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Thirty seconds into his keynote address at the International Association for the Study of Popular Music-Canada's annual conference, Greil Marcus cinched his reputation as a cranky enthusiast. Marcus set the mood for the May 10 talk, "The Sound of One City: In Los Angeles, Early '50s, Easy Rawlins Meets the Medallions, Agrees to Disagree," by playing -- and exuberantly praising -- a doo-wop tribute CD by Big Sandy. "He's best known for fronting a rockabilly band called Big Sandy & The Fly-Rite Boys," the influential American rock critic noted as he turned off the beloved disc. "They're an awful band, just terrible."
A former Rolling Stone editor, Marcus peddles his curmudgeon-aesthete persona in books such as Lipstick Traces (a loopy tome relating 1970s British punks to 1960s French Situationists) and in his "Real Life Rock Top 10" column on salon.com. (Dripping with attitude, the latter is a grab-bag of bouquets and brickbats, covering everything from the new Sheryl Crow album to a 50-year-old R&B song overheard at a Chicago pizzeria.) From its unwieldy title onward, the keynote address was characteristic Marcus: an investigation into the racial politics hidden in an obscure L.A. doo-wop record ("The Letter" by The Medallions, 1954), as viewed through a lens of Walter Mosley detective novels, Curtis Hanson's L.A. Confidential film, and Miles Davis's so-called "cool jazz" recordings -- with an extended middle riff on the origins of the puzzling Steve Miller Band lyric, "I speak of the pompatus of love."
"What's great about Greil Marcus is the way he weaves together film and literature and popular music," says Geoff Stahl, who co-organized the conference with fellow McGill PhD student Lillian Radovac. "He's a great storyteller and he brings together a variety of texts to write captivating histories -- and they're histories that aren't told very often."
Stahl says the IASPM-Canada conference strove for a similar breadth, encouraging presentations "from disciplines not usually associated with popular music studies" (such as a paper about noise and urban planning in Chilean cities) as a way to transcend the "standard divide" of musicological analysis (text) and sociological readings (context). Even this year's "traditional" music papers weren't the stuff of IASPM conferences of even five years ago, with club music strongly represented by papers on topics such as techno nostalgia and shifting debates over sampling.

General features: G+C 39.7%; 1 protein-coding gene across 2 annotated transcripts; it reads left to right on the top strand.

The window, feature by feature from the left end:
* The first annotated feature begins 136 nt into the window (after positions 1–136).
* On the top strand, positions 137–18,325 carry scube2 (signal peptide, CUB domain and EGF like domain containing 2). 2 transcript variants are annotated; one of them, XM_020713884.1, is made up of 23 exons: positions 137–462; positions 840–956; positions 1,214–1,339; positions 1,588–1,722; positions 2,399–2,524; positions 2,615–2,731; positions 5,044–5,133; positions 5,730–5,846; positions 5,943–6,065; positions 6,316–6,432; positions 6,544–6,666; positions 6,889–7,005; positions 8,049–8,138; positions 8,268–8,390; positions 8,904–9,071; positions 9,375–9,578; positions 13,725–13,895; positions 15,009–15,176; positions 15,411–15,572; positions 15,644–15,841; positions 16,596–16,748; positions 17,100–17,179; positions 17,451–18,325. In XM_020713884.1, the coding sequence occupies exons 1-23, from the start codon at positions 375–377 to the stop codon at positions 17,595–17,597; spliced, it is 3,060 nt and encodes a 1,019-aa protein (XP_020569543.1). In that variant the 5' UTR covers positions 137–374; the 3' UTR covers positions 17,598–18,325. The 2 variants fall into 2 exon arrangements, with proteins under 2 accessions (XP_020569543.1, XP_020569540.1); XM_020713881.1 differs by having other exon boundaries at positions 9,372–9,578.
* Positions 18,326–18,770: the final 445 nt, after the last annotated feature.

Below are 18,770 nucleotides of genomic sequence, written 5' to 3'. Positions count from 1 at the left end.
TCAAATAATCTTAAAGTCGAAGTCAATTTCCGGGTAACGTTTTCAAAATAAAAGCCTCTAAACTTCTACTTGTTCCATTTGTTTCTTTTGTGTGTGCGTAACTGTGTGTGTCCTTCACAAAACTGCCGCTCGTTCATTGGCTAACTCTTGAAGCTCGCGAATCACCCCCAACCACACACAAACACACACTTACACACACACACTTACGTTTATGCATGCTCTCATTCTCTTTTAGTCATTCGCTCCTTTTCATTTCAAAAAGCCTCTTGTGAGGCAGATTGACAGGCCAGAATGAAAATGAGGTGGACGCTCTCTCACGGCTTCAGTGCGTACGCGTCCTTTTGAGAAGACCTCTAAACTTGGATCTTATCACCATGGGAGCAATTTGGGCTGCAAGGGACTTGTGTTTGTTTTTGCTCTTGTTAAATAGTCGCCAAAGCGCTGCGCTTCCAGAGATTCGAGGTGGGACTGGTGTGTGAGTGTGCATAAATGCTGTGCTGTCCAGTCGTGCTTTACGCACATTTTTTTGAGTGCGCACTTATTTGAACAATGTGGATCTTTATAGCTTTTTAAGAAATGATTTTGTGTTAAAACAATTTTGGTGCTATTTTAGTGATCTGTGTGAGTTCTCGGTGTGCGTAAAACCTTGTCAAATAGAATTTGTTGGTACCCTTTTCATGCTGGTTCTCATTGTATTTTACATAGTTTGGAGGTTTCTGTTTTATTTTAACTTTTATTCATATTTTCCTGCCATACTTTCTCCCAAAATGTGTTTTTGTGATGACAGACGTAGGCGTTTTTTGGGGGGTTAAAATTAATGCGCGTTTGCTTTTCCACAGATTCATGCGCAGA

Will Straw, Graduate Program Director of Art History and Communication Studies, finds this latter development particularly interesting. Active in the IASPM almost since its inception in 1981, but now happy to turn the reins over to "the younger people," Straw recalls how "if you mentioned dance music at a conference in 1985, you would've had hundreds of musicians coming after you saying, 'Dance music is made by machines, it's putting artists out of work, it isn't authentic.' Then, in the '90s, dance music became the most credible sort of underground music, and that's where some of the most interesting work is now being done.
"But I remember trying to convince people that the Pet Shop Boys were worth listening to, and being laughed out of the room!"
This year's IASPM-Canada may be history, but the event continues to resonate. In his first "Real Life Rock Top 10" since the conference, Greil Marcus referenced his visit with a nod to the McCord Museum ("...the delights of the Montreal city museum are many -- especially an extensive, multimedia presentation of all the different ways the place gets really cold"). On a more direct note, the memory of the Canadian conference serves as a taste of things to come in 2003, when the IASPM returns to McGill for its biennial international conference.
"This was a great warm-up for 2003," says Stahl. The international conference, titled "Practicing Popular Music," is scheduled for July 3-7, with plans underway to coordinate tie-in events with the Montreal Jazz Festival. "It's going to be five times as big as this year's conference."